Comedy series starring Steve Coogan and Rob Brydon. Steve and Rob stay at Coleridge's old home, Greta Hall. They visit Dove Cottage and lunch at Holbeck Ghyll.
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This programme contains some strong language.
-Rob, it's Steve.
-'Hiya, how are you?'
Listen, are you free next week? To go away?
-It's kind of a tour,
a tour of the North,
a restaurant tour,
really good restaurants.
'Right, why me?'
Mischa can't come and I don't want to go alone.
I've asked other people
but they're all too busy.
It's a job. I'm not asking you
to go on holiday with me
or anything weird.
It's for the Observer Magazine.
So, you know, do you want to come?
So I thought we'd take the B5278 along the west bank of Windermere,
then when we get to Rydal, we're going to take the A591 up to Keswick.
-I've printed out some reviews.
-Oh, great, oh, that's good.
For L'Enclume and basically with L'Enclume you can say whatever you want,
because it goes from the terrible to the wonderful.
"Never mind all the talk of inventiveness and variety,
"the result was as formulaic as McDonald's,
"with the same splatter of Technicolor bird shit on every plate.
-That's a bit unkind.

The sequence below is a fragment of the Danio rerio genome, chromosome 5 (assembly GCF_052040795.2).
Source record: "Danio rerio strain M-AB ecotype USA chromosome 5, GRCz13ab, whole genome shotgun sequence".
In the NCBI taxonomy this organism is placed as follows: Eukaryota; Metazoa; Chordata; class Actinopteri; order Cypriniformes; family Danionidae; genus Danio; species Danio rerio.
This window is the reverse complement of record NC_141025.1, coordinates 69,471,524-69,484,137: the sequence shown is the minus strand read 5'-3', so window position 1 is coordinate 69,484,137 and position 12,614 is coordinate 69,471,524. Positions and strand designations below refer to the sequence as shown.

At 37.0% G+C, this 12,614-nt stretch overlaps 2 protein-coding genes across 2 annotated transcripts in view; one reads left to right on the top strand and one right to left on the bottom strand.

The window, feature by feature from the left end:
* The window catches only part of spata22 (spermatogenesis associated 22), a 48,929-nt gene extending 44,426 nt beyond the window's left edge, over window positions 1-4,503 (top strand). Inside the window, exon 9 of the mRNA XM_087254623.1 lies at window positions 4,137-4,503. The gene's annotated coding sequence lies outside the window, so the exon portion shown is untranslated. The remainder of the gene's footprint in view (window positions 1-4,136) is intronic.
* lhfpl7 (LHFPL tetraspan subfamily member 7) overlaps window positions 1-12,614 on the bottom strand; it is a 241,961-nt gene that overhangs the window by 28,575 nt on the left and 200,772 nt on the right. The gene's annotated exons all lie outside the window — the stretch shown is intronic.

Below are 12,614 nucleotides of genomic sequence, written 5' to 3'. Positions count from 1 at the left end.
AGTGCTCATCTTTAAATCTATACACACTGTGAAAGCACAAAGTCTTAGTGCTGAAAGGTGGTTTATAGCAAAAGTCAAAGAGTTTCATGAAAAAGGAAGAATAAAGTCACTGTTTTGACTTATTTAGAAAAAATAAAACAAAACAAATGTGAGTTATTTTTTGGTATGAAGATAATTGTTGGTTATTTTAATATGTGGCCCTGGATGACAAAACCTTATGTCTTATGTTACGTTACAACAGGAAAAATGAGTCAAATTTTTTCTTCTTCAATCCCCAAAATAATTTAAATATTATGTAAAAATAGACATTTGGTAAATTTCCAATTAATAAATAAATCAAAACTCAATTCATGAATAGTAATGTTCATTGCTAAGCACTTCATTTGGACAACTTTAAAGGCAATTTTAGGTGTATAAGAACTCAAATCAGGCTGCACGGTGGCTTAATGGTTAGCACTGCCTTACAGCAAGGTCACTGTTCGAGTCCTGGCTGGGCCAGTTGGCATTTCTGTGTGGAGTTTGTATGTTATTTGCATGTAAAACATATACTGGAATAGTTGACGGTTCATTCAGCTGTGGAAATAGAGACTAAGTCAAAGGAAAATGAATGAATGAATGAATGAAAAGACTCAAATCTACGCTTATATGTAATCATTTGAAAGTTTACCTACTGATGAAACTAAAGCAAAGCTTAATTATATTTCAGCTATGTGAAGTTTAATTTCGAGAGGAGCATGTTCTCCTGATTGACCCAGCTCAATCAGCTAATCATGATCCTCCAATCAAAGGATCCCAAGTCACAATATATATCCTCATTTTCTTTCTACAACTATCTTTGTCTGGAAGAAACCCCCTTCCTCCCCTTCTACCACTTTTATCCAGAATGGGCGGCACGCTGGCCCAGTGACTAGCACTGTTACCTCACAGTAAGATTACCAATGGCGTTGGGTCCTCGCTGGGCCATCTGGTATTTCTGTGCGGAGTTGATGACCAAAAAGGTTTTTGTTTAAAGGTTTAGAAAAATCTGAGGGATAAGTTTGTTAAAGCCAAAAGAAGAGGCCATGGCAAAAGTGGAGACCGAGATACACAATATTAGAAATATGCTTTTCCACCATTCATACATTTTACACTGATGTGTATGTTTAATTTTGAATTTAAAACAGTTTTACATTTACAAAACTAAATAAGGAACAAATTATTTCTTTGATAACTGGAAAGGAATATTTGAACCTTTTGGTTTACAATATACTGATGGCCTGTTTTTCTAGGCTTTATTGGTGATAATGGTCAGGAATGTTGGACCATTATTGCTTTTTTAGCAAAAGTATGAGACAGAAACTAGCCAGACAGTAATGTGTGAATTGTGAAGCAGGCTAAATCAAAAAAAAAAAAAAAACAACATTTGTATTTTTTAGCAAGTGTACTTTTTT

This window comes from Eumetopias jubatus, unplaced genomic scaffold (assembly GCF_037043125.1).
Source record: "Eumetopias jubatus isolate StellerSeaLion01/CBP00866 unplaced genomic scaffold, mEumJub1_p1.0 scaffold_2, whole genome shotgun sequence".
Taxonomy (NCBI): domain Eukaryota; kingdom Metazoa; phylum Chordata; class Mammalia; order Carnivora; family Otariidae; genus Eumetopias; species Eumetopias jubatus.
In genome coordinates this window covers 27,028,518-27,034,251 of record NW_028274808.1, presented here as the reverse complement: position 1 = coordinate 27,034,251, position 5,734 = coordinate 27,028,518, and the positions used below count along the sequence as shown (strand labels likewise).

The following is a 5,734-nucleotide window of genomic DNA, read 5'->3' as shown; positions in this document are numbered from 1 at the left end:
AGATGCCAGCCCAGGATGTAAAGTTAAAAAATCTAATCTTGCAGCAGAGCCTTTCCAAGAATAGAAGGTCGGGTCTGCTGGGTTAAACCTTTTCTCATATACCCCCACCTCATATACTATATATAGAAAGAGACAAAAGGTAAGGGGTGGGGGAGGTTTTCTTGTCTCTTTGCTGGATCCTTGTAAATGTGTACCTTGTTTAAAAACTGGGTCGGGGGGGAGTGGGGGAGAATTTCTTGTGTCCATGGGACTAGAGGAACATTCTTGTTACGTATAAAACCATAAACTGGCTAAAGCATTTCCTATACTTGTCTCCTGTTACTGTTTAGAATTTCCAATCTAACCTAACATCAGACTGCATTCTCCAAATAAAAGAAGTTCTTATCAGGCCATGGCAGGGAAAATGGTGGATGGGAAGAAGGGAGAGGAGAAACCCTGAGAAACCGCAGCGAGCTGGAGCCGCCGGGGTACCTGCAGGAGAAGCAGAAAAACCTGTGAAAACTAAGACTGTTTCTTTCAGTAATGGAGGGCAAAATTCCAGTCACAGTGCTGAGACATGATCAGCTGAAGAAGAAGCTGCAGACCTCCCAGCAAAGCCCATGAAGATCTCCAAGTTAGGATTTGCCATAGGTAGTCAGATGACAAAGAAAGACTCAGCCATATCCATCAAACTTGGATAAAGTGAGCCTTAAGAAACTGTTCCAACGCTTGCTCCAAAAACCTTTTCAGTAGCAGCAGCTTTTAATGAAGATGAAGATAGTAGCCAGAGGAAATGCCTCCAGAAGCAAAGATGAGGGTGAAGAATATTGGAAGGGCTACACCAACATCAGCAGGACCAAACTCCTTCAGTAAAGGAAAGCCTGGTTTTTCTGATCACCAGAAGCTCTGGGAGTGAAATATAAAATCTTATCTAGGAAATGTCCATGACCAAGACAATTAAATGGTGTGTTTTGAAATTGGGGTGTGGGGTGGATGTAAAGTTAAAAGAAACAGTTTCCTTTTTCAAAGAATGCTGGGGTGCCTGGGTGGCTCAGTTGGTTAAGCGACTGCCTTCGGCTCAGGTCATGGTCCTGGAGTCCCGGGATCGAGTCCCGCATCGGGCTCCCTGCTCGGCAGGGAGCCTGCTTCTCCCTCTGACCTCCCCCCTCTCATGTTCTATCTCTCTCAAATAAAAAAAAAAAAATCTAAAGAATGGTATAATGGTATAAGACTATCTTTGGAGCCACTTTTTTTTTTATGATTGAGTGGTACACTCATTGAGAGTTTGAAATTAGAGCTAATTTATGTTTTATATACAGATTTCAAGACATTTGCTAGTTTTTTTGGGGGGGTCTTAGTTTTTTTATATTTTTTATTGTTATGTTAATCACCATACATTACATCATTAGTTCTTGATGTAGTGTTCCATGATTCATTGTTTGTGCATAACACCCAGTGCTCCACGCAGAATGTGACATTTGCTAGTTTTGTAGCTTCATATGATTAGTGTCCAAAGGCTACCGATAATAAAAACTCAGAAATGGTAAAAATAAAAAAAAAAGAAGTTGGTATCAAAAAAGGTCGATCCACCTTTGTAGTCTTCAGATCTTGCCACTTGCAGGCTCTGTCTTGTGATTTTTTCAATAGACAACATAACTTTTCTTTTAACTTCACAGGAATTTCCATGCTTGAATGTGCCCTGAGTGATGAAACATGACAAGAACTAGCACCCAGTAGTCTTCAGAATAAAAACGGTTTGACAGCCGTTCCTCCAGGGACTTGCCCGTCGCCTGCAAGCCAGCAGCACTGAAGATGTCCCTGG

Giles Coren in The Times.
"Love is not strong enough to describe
"what I felt about L'Enclume in Cartmel.
"I am breathless with admiration, respect and awe for the skill, imagination and restraint
"of the 20-odd plates of Simon Rogan's food that I ate in my two visits."
-Two thirds of the way through that you were thinking of doing Anthony Hopkins, weren't you?
Yeah, I heard it in your voice.
-Are you glad I didn't?
-I am glad you didn't and I admire your restraint.
ANTHONY HOPKINS: "I was dazzled, blown away by the originality, integrity
"and extravagance I found in the best of restaurant experience ever. Yes!"
-"Love, not strong enough to describe what I felt about it!"
"Restaurant I would easily promise to honour and obey."
I would honour you, sir! I would honour your restaurant, sir! No sir, I shall not. Arghh! Arghh!
-"I'm breathless with admiration, respect and awe."
Jesus Christ, it's so early, shouting like that.
-"I'm breathless with admiration."
He is when he does that.
-I know, I know he is but...
-That's the anger.
And by default, you are. Right now.
I inhabit the role, sir. I'm not a turn, am I? I inhabit the role.
Yeah, I know, you're a real method actor, you're right up there
with Pacino and... Oh, Christ, better be careful what I say.
AL PACINO: "Whaddaya got? Hello!
"Hello! There's method in my madness."
Why are we self-catering?
We thought we would go and stay the night at Greta Hall when Mischa was going to come with me originally,
because we thought we could make love in the bed that Coleridge...
-..Coleridge slept in and made love in
and it would lend a poetic, romantic frisson to our congress.
Still be romantic. Just the two of us.
-We can be chummy.
-Without the bum.
Very big, isn't it?
Robert Southey. Now who was he? I thought Coleridge lived here.
Yeah, I would have thought there'd be... Look, there it is.
Samuel Taylor Coleridge lived here...
-Not very long. You can hardly say it's Coleridge's house.
Oh, it's not how long you live here, it's the significance of who you are.